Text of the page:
In Part 1 of this exercise I wrote about using the snare drum, on and off the beat, to accent simple phrases played on the ride cymbal. Part 2 will deal with similar ideas using ride cymbal phrases that have four eighth notes in a row.
Here are the four patterns we’ll be working with on the ride cymbal:These are pretty much taken right from lesson 4 in Ted Reed’s Syncopation. Just like in Part 1 we’ll start by either accenting on or off the beat.
Instead of adding the bass drum before or after these notes (though you can totally do that) I’d like to bring in the first couple pages of George Lawrence Stone’s Stick Control for ideas. We’ll orchestrate the bass drum and snare drum using R = Bass Drum, L = Snare, the trick is to only play during the eighth note pattern. Here’s #1 RLRL and #2 LRLR followed by #5 RLRR (LRLL) and #6 RLLR (LRRL). Again, I’m keeping parameters pretty strict. Finishing any of those phrases on the snare, bass or even crash works great.
Work on alternating phrases like this with an empty bar (just quarter notes on the ride, probably hi-hat on two and four as well.) Use phrase ideas like ABAB, ABBA, AABA or even, ABAC (you can bring in a measure or two from Part 1 to open up the phrasing even more).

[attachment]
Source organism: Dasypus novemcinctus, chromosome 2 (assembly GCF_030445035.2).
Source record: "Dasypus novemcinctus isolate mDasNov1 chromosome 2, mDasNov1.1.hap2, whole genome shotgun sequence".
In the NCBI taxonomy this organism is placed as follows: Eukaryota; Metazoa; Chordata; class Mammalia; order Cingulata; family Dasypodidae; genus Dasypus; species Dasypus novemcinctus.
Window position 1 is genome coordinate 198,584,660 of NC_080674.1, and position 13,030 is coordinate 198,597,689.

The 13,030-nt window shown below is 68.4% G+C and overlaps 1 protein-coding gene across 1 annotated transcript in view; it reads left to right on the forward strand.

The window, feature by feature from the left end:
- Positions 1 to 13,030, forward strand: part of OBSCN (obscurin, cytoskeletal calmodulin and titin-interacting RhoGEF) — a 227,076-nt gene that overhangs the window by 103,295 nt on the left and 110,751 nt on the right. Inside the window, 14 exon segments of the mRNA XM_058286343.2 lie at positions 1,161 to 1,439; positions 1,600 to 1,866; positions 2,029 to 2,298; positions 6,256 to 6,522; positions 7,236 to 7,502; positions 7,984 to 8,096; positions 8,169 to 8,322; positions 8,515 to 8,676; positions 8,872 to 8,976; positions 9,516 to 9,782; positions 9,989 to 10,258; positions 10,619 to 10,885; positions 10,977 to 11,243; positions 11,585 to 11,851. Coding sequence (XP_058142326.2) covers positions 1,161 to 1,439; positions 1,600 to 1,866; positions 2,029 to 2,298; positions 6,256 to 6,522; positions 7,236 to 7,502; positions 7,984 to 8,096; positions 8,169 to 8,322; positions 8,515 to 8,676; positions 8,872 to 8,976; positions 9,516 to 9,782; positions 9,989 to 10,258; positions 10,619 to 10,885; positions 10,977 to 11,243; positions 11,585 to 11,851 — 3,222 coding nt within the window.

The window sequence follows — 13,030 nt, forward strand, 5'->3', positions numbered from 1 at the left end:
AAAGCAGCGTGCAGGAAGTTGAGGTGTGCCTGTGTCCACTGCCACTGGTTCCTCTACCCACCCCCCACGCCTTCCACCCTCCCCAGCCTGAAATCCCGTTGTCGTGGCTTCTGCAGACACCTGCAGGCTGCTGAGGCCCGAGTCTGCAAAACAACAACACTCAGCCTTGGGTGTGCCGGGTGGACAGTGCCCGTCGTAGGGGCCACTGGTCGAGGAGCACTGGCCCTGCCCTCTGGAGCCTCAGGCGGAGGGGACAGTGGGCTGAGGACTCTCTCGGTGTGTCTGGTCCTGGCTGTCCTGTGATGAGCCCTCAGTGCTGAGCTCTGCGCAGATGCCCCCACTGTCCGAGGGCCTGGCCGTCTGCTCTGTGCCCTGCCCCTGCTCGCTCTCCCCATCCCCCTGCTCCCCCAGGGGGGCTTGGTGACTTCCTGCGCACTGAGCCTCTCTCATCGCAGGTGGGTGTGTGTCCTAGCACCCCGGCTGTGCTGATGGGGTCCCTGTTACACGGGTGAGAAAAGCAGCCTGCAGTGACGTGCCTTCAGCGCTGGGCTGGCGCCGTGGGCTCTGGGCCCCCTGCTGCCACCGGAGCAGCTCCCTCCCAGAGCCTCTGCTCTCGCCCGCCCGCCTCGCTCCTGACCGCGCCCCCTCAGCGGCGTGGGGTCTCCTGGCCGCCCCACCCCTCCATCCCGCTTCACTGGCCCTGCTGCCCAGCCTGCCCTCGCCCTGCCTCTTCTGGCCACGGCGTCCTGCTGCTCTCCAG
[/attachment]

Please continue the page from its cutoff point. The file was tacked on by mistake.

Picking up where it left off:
Here’s a phrase you could hypothetically improvise using ideas from Part 1 and 2; the snare accents the eighth notes in the ride cymbal pattern; off the beat in measure one and four, on the beat in measure two and three. The bass drum is played an eighth note after the accent note in measure two and three and a quarter note before in measure one and measure four, then a quarter note after at the end of measure four and finally, we accented using a paradiddle (#5 in Stick Control) in the second half of measure three.
That may be a lot of explanation for four bars of comping, but you certainly wouldn’t ever think that way on the bandstand. Practicing these ways of accenting your hi-hat pattern will expand your comping vocabulary. The more you work on the actual phrasing of your cymbal pattern (another post on that is forthcoming) the more your overall comping will flow from phrase to phrase.
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